27. Sweeney JJ, Burnham AK (1990) Evaluation of a simple model of vitrinite reflectance based on chemical kinetics (1). AAPG Bull 74:1559–1570

  28. Underwood MB, Hibbard JP, DiTullio L (1993) Geologic summary and conceptual framework for the study of thermal maturity within the Eocene-Miocene Shimanto Belt, Shikoku, Japan. Geo Soc of Am Special Papers 273:1–24

  29. Underwood MB, Laughland MM, Byrne T, Hibbard JP, DiTullio L (1992) Thermal evolution of the Tertiary Shimanto Belt, Muroto Peninsula, Shikoku, Japan. Island Arc 1:116–132

  30. Underwood, MB, Laughland, MM, Wiley, TJ, and Howell, DG, Thermal maturity and organic geochemistry of the Kandik basin region, east-central Alaska, US Geological Survey, open file report OFR 89–353, 1989, 41 p.

  31. Wenk L, Huhn K (2013) The influence of an embedded viscoelastic–plastic layer on kinematics and mass transport pattern within accretionary wedges. Tectonophysics 608:653–666

  32. Willett S, Beaumont C, Fullsack P (1993) Mechanical model for the tectonics of doubly vergent compressional orogens. Geology 21(4):371–374

  33. Yamada Y, Baba K, Matsuoka T (2006) Analogue and numerical modeling of accretionary prisms with a décollement in sediments. Geol Soc Lond, Spec Publ 253:169–183

  34. Yamada Y, Baba K, Miyakawa A, Matsuoka T (2014) Granular experiments of thrust wedges: insights relevant to methane hydrate exploration at the Nankai accretionary prism. Mar Pet Geol 51:34–48

  35. Yamamoto Y (2006) Systematic variation of shear-induced physical properties and fabrics in the Miura–Boso accretionary prism: the earliest processes during off-scraping. Earth Planet Sci Lett 244:270–284

  36. Yamamoto Y, Hamada Y, Kamiya N, Ojima T, Chiyonobu S, Saito S (2017) Geothermal structure of the Miura–Boso plate subduction margin, central Japan. Tectonophysics 710:81–87

Download references

Acknowledgements

We are grateful to S. Tonai (Kochi University), R. Fukuchi (JAMSTEC) and H. Hara (Geological survey of Japan). We also thank two anonymous reviewers for providing constructive reviews that greatly improved the manuscript.

Funding

A.M. was supported by JSPS KAKENHI Grant Number JP17H05321.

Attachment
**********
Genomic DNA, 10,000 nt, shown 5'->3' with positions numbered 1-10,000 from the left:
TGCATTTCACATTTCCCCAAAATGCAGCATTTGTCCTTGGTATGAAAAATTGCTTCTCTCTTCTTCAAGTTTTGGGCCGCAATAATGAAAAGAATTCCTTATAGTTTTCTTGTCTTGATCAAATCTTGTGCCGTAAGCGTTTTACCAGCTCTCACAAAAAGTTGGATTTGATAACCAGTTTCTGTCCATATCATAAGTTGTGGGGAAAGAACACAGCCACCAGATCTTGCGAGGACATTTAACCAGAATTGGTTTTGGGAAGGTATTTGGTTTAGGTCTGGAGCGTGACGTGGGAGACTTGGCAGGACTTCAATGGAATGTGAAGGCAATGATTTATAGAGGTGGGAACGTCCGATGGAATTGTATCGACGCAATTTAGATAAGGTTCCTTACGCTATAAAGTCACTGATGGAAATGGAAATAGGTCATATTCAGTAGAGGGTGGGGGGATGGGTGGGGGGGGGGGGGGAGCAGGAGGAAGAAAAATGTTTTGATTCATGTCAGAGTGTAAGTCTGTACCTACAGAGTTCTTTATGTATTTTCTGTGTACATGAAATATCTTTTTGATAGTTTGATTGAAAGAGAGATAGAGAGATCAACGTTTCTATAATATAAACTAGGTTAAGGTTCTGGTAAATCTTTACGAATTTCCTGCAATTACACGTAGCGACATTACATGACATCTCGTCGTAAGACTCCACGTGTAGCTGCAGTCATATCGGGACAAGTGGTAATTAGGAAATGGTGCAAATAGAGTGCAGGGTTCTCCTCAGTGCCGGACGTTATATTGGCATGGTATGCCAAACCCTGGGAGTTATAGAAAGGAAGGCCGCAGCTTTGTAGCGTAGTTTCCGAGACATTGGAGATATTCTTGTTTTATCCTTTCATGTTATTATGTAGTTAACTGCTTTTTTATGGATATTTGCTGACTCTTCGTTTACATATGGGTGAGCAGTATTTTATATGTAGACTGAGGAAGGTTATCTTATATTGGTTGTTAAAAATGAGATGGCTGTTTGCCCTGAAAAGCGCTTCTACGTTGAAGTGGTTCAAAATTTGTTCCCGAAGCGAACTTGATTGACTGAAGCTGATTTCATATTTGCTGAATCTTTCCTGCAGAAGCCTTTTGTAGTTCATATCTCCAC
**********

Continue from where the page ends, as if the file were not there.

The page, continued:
Availability of data and materials

The datasets in the current study are available from the corresponding author on request.

Author information

AM conducted the numerical simulation and designed the study. MK proposed the topic and investigated the thermal model. YH carried out the experimental study. MO conceived the thermal maturity calculation. All authors read and approved the final manuscript.

Correspondence to Ayumu Miyakawa.

Ethics declarations

Competing interests

The authors declare that they have no competing interests.

Publisher’s Note

Springer Nature remains neutral with regard to jurisdictional claims in published maps and institutional affiliations.

Additional files

Additional file 1:

Supporting information. Figure S1. Variation in the temperature structures and the thermal maturity structures as a function of the distribution of the vitrinite reflectance based on the difference of the normalized timescales of short (0.0225 year/step), moderate (0.225 year/step), and long (2.25 year/step) timescale models. Figure S2. Variation in the thermal gradient models (Table S1.). Table S1. Thermal gradient models. Figure S3. Variation of the temperature structures and the thermal maturity structures as a distribution of the vitrinite reflectance that was derived using different thermal gradient models: HH, HL, LH, and LL models. (DOCX 3942 kb)

Rights and permissions

Open Access This article is distributed under the terms of the Creative Commons Attribution 4.0 International License (http://creativecommons.org/licenses/by/4.0/), which permits unrestricted use, distribution, and reproduction in any medium, provided you give appropriate credit to the original author(s) and the source, provide a link to the Creative Commons license, and indicate if changes were made.

Reprints and Permissions

About this article

Verify currency and authenticity via CrossMark

Keywords

  • Accretionary wedge
  • Thermal maturity structure
  • Vitrinite reflectance
  • Out-of-sequence thrust
  • Numerical simulation